wikiHow to Play the Djembe

Two Parts:Warming UpMastering Djembe Technique

A djembe is a type of West African drum that is goblet shaped. It is traditionally carved from a single piece of wood with a skin stretched over the top. A djembe is normally 23-25 tall, but can be smaller. Child sized drums are often made so even the young can learn to play.[1]This article addresses the basics of playing this type of drum.

Part 1
Warming Up

  1. Image titled Play the Djembe Step 1
    Warm up your body and get grounded. You should do this before even touching your drum.[2]
    • Go for a short walk or run in place.
    • Do yoga or tai chi to get grounded into your body before you play.
    • Drumming is both a physical and mental exercise, so its important to be prepared.
  2. Image titled Play the Djembe Step 2
    Make sure your djembe is clean and the skin is tightened correctly. [3]
    • If the skin is too loose or too tight, the drum won't produce the right sound.
    • You can tune the drum by tightening or loosening the tuning ropes on the side of the drum.
    • It is a good idea to use gloves and a rope puller to help you do this.
    • Have a friend help you tune the drum.
  3. Image titled Play the Djembe Step 3
    Get in the proper position. You can play the drum standing up, with it placed under your arm. [4]
  4. Image titled Play the Djembe Step 4
    Place your drum under your arm, keeping it in place with your inner elbow.
    • Some djembe players use a strap that goes over the shoulders, keeping the drum in place between their knees.
    • Adjust the strap so the drum is sitting at a 90 degree angle with your arms for proper playing. The forearms should form a straight line from fingertips to elbow.
    • Keep a good posture, and keep the drum as steady as possible while playing.
  5. Image titled Play the Djembe Step 5
    Sit on a stool or chair. You can also play the djembe sitting down. [5]
    • Tilt your drum slightly away from you and place your arms laterally away from your torso, about 6-8 inches.
    • Your hands should rest comfortably on the head of the drum at a 90 degree angle. Your forearms should form a straight line from fingertip to elbow.
    • You may need to experiment with different chairs or stools to get one at the proper height for your drum. You can also purchase an adjustable stool.
  6. Image titled Play the Djembe Step 6
    Get a friend to keep a beat. They can do this either on a conga, or simply on a table or hard surface.
    • Keep the beat slow to start with until you get used to how to play the djembe.
    • Cup one or both hands, depending on the position of your drum.
    • Play a rhythm keeping in time with the beat. Repeat this rhythm over and over again until you are familiar with the rhythm.
    • Change rhythm and keep same beat.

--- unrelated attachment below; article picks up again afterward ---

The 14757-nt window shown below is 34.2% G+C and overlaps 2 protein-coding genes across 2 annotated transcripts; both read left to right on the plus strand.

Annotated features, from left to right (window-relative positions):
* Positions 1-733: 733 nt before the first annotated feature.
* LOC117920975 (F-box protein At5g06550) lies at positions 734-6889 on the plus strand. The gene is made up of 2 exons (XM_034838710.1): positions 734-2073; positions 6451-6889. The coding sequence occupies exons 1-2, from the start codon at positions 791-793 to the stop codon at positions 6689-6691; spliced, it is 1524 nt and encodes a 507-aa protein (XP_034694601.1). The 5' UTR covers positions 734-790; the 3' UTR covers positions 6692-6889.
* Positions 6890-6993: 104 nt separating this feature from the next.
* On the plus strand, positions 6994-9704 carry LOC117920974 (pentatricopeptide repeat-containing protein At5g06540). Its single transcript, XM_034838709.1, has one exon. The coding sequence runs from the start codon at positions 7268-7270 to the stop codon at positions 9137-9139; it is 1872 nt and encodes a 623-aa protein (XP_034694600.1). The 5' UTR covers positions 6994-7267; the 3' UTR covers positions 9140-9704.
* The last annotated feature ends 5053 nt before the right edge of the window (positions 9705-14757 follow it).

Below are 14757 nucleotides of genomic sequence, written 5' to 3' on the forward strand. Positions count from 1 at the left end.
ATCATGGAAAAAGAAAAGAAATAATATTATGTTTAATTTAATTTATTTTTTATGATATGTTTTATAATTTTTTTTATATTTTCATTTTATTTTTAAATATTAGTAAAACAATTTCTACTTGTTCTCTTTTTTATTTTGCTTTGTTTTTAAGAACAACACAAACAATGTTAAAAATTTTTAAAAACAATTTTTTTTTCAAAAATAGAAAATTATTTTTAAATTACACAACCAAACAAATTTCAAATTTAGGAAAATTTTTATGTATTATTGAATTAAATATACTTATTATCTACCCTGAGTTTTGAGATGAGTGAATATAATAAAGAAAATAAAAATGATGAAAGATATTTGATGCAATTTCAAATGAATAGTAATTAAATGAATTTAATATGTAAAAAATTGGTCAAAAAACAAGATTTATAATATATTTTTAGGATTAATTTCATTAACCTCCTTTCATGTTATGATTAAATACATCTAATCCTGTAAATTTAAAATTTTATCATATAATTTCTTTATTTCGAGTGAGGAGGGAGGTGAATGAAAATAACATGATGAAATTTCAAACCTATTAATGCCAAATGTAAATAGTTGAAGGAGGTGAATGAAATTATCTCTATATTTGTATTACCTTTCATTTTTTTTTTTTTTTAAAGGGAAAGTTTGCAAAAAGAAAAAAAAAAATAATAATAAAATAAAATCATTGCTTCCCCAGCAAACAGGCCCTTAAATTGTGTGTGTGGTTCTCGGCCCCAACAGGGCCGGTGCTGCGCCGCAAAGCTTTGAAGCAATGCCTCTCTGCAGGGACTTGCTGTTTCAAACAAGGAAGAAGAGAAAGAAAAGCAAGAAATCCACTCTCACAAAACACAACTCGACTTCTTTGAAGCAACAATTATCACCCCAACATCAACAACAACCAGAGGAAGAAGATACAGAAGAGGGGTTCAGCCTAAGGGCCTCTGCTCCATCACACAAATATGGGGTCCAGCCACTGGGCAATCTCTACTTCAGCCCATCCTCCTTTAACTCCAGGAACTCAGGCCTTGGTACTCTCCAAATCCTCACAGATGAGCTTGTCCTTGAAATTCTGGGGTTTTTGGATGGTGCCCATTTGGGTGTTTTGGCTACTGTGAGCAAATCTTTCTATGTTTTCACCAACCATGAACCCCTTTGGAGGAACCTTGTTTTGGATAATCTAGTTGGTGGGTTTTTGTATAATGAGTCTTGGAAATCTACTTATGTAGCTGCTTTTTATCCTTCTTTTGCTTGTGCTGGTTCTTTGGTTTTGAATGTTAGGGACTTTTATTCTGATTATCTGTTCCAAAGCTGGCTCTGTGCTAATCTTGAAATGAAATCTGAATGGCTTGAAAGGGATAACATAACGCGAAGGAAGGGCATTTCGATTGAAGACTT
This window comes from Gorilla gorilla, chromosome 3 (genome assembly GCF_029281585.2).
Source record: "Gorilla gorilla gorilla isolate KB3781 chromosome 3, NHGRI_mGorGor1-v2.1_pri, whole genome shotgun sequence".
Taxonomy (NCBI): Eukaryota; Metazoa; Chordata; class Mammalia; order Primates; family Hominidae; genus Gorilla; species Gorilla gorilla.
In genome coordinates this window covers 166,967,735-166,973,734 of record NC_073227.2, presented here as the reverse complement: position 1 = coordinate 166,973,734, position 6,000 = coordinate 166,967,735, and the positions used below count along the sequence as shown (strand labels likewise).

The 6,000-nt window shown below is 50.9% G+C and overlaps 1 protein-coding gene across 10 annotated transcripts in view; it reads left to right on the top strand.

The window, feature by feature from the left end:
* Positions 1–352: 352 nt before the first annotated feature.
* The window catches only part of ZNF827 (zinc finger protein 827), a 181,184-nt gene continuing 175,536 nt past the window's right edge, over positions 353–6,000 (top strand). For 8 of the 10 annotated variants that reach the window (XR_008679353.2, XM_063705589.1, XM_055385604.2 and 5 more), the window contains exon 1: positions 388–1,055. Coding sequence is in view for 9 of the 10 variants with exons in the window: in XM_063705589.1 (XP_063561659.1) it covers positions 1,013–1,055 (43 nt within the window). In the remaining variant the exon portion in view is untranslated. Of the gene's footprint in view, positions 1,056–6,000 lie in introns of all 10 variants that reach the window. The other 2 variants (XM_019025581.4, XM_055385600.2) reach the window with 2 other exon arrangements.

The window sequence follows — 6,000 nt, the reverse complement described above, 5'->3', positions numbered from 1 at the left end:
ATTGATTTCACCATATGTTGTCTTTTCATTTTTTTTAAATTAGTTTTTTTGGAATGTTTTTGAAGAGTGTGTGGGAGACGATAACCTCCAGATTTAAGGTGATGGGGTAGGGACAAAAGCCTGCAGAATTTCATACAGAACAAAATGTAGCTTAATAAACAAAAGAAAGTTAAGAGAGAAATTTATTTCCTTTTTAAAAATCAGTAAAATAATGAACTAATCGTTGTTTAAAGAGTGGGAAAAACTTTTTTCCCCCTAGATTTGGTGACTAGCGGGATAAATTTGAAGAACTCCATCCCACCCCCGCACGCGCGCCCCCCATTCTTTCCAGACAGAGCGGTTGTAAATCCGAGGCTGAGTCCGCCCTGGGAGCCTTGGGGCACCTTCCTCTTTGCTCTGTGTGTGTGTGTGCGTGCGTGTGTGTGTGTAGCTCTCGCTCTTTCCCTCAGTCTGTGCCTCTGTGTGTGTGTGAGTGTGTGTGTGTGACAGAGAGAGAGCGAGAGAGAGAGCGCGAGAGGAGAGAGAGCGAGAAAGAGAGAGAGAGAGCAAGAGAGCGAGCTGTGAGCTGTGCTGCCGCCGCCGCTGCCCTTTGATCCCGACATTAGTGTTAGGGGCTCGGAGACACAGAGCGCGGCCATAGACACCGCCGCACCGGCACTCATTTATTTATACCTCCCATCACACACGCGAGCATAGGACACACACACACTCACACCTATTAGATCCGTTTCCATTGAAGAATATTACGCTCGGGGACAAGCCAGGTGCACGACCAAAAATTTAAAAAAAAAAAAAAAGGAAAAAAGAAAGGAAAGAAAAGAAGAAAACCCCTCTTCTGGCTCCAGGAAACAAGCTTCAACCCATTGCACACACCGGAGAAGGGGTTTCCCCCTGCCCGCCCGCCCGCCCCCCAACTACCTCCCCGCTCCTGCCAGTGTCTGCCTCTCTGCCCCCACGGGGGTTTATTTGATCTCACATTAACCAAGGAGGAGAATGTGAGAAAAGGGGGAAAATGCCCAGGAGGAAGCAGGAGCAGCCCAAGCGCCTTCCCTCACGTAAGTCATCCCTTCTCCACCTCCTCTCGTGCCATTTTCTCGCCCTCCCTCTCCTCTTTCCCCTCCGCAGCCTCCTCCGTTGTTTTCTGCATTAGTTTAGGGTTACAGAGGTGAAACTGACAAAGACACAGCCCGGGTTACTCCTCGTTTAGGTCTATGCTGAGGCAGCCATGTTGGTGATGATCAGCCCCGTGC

Part 2
Mastering Djembe Technique

  1. Image titled Play the Djembe Step 7
    Learn how to play out on a roll. Most djembe patterns will be played like this. [6]
    • This means that if you fill every note in measure, your hands would alternate left and right.
    • In 4/4 time (4 beats per measure), this means that the downbeat and the "+" beat are played with the right hand. The offbeats are played with the left hand.
  2. Image titled Play the Djembe Step 8
    Make the drum resonate. The type of stroke you use can affect how the drum resonates.
    • Each stroke can either be open or closed. (let your hand bounce freely off the drum) or closed (press your hand down so that it doesn't bounce of the drum).
    • Open strokes are made when you let your hand bounce freely off the drum.
    • Closed strokes are made when you press your hand down so that it doesn't bounce off of the drum.
    • Open strokes will make the drum resonate more and closed strokes will make it resonate less.
  3. Image titled Play the Djembe Step 9
    Learn how to produce different tones.There are three basic tones you can produce on the djembe: the bass tone, the open tone, and the slap.[7]
    • The bass tone can be produced by hitting near the center with your palm. As soon as your palm hits the drum, let it bounce off like you are bouncing on a trampoline.
    • The the open tone is made by striking with your knuckles approximately over the rim.
    • The slap is done with the heel of your palm in the center of the drum head and your fingers slapping near the far rim. As soon as your fingertips hit the drum head they should rebound like the tip of a bullwhip.
    • The slapping stroke is the hardest to get---- practice making the slap as high-pitched as possible.
  4. Image titled Play the Djembe Step 10
    Strike the drum with different intensities. This will vary the volume.
    • Accent some beats and de-emphasize others.
    • This will add variety to your sound.
    • Experiment with different intensities and different tones at different rhythms.


  • It helps if you tap your foot lightly to the beat.
  • Play in a quiet place so you can hear yourself.
  • Keep your drumming consistent and try to keep to a certain beat.
  • Keep your rhythms simple to start with and your beats slow.
  • Play the djembe with other African drums and instruments. It helps to keep the rhythm if you drum together with others.


  • If you squeeze the drum too tightly it might crack.

Things You'll Need

  • Conga/Hard Surface
  • Quiet Room
  • Djembe
  • Friend

Article Info

Categories: Drums